XPeriment626 said...

Just a quick comment about the Leopard having a human loader, which given our manpower situation, is a disadvantage from the autoloader of the AMX-13. It is useful to note the direction that NATO armies have taken in avoiding an autoloader in an MBT despite the technology being used by the Soviets/Russians for decades. The tradeoff here is that the increased crew size is extremely useful for non-combat related duties, which arguably take up the bulk of the time, especially for a nation not actually at way. This includes, maintenance, cleaning, loading of supplies, guard duty, and other general tasks. It can be argued that the increased efficiency and effectiveness of the slightly larger crew provides better overall bang-for-the-buck than having more tanks with smaller crews each, performing sub-optimally because the crews are exhausted from the rigours of keeping the MBT operational on a long-term basis.

Benjamin Ong said...

When the defence minister showed the map plan for SAF 2030 there will be the next generation bionix.Is that next generation bionix the new light tank related to the bionix family or a new class of a light tank or is the nex generation bionix a replacement for the currently serving bionix 2 with 30mm gun?

Crimson Crusader said...

I think that the Bionix Light Tank would be a heavily-modified variant of the original which will be armed and armored similarly to the CV90120-T:

http://www.military-today.com/tanks/cv90120t.htm

Personally, I would like Singapore to be the first nation to adopt and produce directly in Singapore what I strongly believe should be the true successor to our SM1 AMX-13 tanks, which is the M8 Expeditionary Light Tank, previously known as the Armored Gun System:

http://www.armyrecognition.com/united_states_army_heavy_armoured_vehicles_tank_uk/expeditionary_light_tank_bae_systems_air_deployable_vehicle_technical_data_sheet_specifications_pictures_video_12110151.html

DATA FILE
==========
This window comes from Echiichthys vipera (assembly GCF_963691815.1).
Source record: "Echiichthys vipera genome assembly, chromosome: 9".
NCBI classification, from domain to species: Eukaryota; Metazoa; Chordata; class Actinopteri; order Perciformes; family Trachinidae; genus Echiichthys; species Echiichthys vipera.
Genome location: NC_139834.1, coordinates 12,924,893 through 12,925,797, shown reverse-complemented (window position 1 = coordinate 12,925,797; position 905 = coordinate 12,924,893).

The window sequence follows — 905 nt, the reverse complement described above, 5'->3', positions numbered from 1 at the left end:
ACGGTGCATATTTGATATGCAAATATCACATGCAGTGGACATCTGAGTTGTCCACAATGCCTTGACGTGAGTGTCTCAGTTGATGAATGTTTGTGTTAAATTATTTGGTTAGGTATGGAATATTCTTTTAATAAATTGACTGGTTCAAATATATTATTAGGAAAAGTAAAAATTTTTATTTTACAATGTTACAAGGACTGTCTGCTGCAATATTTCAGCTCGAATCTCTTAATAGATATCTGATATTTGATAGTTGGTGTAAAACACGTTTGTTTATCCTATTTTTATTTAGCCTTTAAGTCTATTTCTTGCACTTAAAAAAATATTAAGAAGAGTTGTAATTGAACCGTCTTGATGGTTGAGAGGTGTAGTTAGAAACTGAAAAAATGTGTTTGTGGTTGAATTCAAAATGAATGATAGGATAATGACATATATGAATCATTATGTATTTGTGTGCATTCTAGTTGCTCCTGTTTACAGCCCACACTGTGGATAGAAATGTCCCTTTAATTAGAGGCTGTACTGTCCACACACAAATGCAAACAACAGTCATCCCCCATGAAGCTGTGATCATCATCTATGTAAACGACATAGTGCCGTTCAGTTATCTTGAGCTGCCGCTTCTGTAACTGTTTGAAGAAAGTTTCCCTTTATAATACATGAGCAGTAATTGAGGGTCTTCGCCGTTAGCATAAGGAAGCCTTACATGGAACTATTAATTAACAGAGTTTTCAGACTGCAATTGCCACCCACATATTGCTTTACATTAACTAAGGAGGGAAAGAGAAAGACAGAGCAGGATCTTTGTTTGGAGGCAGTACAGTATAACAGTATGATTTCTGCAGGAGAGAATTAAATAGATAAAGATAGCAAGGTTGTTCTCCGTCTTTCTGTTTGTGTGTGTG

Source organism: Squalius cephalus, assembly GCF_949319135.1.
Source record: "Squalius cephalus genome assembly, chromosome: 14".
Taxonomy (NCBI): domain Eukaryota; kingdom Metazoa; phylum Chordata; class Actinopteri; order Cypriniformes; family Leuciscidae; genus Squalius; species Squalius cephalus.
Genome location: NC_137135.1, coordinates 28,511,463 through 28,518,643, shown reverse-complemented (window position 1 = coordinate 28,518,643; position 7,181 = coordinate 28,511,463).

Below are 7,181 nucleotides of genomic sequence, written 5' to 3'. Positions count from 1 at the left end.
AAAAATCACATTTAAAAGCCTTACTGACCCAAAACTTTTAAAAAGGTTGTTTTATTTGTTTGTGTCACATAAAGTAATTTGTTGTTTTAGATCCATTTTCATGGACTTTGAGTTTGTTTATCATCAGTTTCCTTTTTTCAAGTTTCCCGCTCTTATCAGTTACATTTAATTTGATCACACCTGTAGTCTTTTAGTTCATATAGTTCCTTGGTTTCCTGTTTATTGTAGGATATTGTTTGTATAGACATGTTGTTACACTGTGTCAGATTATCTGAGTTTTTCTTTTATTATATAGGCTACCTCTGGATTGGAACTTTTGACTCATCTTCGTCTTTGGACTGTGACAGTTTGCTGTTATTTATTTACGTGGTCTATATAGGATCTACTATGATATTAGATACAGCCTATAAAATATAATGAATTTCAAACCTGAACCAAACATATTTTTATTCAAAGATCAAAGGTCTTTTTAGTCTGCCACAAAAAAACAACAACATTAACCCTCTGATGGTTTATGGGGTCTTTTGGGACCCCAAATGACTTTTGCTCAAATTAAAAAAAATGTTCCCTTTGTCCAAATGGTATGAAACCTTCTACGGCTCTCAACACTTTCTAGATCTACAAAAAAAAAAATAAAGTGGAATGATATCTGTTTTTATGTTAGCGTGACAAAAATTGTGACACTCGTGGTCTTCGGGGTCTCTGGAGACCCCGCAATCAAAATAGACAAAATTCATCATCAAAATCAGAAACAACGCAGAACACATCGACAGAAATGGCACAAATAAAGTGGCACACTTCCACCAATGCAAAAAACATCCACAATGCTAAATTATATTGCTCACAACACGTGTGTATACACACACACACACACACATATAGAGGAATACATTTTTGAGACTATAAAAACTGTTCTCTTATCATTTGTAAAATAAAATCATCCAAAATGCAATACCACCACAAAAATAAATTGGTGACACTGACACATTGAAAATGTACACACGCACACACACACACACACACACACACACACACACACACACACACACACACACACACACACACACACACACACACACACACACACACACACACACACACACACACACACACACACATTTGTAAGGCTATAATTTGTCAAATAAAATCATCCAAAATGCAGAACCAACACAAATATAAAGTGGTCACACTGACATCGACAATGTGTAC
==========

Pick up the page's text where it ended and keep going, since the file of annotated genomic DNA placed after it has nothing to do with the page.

http://www.popularmechanics.com/military/weapons/a23455/bae-us-armys-light-tank-program/

Andrew C said...

The main reason why the M1 Abrams, the Leopard 2’s cousin, has no auto loader, even when the technology and know-how was available, according to its program manager at the time, there was no guarantee that the system can work 99.99% of the time, which is true.

But that said, if the auto loading system can be made to work reliably, then use it. The South Korean K2 Black Panther and Japanese Type 10 are good examples

XPeriment626 said...

With all due respect to the South Koreans and Japanese, neither have fought a modern tank battle and had little experience with tank operations in a modern combat environment apart from training situations. Hence, with limited manpower, it makes sense to have 3-man tanks, which allows you to deploy a larger tank corps in peacetime.

The U.S. army, in contrast, has fought in a number of wars using MBTs in the last fifty years, and is still actively involved in several warzones with heavy armour. Hence, decisions relating to MBT design come from real experience. The autoloader issue I understand is more than about reliability, but considering the overall combat effectiveness of a tank over a extended operational period, a crew of four will maintain readiness far better than a crew of three.